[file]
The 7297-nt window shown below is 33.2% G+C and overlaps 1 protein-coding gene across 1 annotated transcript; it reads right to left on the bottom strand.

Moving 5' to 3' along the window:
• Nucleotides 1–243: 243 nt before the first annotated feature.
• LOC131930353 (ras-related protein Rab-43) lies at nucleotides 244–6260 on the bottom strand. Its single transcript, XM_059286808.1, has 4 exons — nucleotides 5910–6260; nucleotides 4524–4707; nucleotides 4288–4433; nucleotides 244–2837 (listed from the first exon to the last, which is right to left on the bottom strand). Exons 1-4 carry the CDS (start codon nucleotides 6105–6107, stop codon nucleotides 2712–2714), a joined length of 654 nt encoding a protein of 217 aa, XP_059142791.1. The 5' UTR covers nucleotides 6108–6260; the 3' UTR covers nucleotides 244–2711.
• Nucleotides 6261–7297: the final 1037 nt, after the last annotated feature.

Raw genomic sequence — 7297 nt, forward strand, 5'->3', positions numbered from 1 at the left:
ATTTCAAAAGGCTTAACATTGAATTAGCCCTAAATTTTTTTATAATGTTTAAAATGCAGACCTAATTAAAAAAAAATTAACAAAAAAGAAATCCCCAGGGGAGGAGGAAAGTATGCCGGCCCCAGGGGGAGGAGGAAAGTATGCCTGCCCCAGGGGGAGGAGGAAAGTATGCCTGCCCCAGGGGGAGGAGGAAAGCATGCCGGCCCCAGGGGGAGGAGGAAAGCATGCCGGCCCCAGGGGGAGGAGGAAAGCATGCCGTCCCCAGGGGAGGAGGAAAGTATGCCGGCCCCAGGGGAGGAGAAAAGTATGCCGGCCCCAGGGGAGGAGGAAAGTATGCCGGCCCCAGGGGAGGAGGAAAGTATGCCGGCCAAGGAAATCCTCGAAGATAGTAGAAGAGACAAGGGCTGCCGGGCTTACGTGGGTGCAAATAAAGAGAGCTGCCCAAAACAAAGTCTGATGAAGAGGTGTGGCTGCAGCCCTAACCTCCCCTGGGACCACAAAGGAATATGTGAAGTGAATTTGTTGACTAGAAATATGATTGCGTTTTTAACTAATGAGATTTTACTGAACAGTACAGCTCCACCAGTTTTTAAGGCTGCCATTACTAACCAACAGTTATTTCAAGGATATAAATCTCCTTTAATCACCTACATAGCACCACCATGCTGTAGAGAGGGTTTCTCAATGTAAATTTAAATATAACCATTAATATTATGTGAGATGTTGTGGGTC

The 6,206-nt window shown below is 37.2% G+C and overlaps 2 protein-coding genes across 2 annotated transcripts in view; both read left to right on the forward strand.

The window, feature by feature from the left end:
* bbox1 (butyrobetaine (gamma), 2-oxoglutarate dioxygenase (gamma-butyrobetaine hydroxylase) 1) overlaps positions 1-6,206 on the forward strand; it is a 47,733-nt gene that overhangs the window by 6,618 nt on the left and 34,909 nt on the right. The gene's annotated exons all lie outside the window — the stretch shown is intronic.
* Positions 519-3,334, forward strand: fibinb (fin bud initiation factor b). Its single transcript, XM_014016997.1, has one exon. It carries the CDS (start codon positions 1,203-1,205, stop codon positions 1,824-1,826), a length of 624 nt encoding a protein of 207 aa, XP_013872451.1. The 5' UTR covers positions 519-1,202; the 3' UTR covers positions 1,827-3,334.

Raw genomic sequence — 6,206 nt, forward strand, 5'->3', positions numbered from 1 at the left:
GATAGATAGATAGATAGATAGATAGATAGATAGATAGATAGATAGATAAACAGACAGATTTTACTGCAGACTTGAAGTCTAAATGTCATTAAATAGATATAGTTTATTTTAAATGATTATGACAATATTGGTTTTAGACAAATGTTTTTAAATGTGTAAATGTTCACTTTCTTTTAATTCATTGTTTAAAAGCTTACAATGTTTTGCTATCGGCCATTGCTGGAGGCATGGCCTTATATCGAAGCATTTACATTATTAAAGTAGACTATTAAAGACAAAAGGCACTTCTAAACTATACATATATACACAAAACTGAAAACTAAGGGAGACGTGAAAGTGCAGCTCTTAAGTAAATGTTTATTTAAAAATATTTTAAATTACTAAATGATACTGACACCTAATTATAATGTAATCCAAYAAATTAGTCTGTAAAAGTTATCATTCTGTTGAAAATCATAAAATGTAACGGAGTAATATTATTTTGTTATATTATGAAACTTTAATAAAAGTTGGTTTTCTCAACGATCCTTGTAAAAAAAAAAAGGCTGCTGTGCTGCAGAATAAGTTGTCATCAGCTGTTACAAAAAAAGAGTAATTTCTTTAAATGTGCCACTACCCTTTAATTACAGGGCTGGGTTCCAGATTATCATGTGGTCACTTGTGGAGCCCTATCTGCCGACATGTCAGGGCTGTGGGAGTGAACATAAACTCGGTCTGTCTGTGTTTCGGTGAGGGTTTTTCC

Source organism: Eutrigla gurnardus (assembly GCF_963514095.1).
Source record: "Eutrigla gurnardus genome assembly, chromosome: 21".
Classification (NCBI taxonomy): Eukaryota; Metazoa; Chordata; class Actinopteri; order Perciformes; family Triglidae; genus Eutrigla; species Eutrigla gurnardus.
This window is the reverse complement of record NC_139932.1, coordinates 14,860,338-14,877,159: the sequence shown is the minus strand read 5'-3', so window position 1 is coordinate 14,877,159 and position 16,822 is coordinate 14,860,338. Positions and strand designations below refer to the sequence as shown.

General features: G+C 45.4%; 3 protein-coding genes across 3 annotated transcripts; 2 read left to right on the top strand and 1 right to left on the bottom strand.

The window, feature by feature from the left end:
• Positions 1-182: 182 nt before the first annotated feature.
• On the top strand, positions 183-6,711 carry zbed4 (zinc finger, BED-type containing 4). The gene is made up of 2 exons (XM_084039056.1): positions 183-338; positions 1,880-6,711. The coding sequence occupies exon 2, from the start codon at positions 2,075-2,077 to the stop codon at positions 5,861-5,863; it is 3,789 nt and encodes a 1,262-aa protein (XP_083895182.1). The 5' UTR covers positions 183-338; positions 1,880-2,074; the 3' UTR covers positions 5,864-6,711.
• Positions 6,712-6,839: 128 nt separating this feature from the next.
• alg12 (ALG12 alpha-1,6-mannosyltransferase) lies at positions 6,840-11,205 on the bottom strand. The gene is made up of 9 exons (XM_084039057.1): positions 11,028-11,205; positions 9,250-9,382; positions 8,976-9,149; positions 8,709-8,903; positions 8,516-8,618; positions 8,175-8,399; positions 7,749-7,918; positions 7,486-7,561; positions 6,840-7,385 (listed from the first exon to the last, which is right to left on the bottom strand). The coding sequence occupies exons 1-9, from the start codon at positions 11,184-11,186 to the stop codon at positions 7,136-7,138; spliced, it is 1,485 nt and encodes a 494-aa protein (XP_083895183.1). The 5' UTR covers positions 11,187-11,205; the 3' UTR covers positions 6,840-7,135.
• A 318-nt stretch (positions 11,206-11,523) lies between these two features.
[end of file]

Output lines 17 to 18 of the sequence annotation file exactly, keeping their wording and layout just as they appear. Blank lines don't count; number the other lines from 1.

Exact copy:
This window is the reverse complement of record NC_139932.1, coordinates 14,860,338-14,877,159: the sequence shown is the minus strand read 5'-3', so window position 1 is coordinate 14,877,159 and position 16,822 is coordinate 14,860,338. Positions and strand designations below refer to the sequence as shown.

General features: G+C 45.4%; 3 protein-coding genes across 3 annotated transcripts; 2 read left to right on the top strand and 1 right to left on the bottom strand.